The CEO walks into the CFO’s office and says, “You need to take more ownership of the customer experience and the professional development within and beyond your team.
Even a few years’ ago many CFOs would have thought, and some still might think, is that the beginning of a joke? CFOs are not known for superior soft skills or effective collaboration beyond the walls of Finance. However, the challenges and opportunities facing companies are ever evolving and complex, and as such the role of the CFO need to evolve in step for a company to deliver innovation and realize sustainable growth.
The foundation of CFO success now encompasses the development and effective management of a high performance team. The CFO Alliance recently launched our 3rd quarter roundtable series Igniting Growth as the CFO: Cultivating a High Performance Team in Philadelphia and Washington, DC. We assembled CFOs, their HR counterparts, and performance management experts to explore and address the following questions:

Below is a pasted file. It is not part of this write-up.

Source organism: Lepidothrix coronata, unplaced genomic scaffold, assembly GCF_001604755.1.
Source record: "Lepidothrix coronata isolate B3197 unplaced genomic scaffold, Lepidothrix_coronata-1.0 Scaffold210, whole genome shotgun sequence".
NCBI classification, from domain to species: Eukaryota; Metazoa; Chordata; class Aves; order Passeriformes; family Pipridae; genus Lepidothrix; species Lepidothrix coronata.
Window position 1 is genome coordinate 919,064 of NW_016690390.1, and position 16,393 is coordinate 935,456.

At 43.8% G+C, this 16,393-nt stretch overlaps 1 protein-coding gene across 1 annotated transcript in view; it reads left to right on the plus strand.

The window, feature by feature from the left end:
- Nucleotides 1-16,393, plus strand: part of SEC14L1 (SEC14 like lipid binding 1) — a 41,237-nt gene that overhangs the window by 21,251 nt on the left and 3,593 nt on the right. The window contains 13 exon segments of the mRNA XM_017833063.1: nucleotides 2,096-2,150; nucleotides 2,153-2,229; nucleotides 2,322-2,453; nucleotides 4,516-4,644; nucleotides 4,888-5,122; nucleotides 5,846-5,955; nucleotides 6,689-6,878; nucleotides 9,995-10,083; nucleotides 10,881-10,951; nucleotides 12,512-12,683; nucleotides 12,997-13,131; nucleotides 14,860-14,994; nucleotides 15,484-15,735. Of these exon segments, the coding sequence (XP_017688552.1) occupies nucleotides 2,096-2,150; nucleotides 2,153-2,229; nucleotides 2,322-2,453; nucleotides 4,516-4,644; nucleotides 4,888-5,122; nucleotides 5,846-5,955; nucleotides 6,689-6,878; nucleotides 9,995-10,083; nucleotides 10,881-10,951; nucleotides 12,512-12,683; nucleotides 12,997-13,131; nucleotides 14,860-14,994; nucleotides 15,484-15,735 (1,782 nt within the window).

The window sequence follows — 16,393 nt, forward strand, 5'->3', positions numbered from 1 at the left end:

Defining success in Finance begins with defining success at the company level and understanding the key drivers of company value. For the purposes of our discussions, we focused on 3 of the top 4 drivers of company value as reported in the CIMA Study: Customer Satisfaction, Customer Relationships, and Human Capital. These key drivers of company value may have more than a few CFOs scratching their heads as they would be looking to measure productivity (success) strictly in terms of traditional financial metrics such as net profit margin, current ratio, DSO and DPO and/or emerging financial metrics such as sustainable revenue growth, excess cash, or EBITDA versus cash flow. These metrics reflect financial success, but given what impacts company value in the paradigm of drivers we described above we need to look a level deeper at non-financial metrics such as customer churn, average revenue per customer, monthly recurring revenue, employee engagement and human capital value added. In this new paradigm if companies effectively manage metrics that optimize the customer experience (the messaging and tone of each interaction with potential and existing customers) and the employee experience (interactions with co-workers, company culture, and every aspect of the work environment) then the desired financial outcomes will be achieved.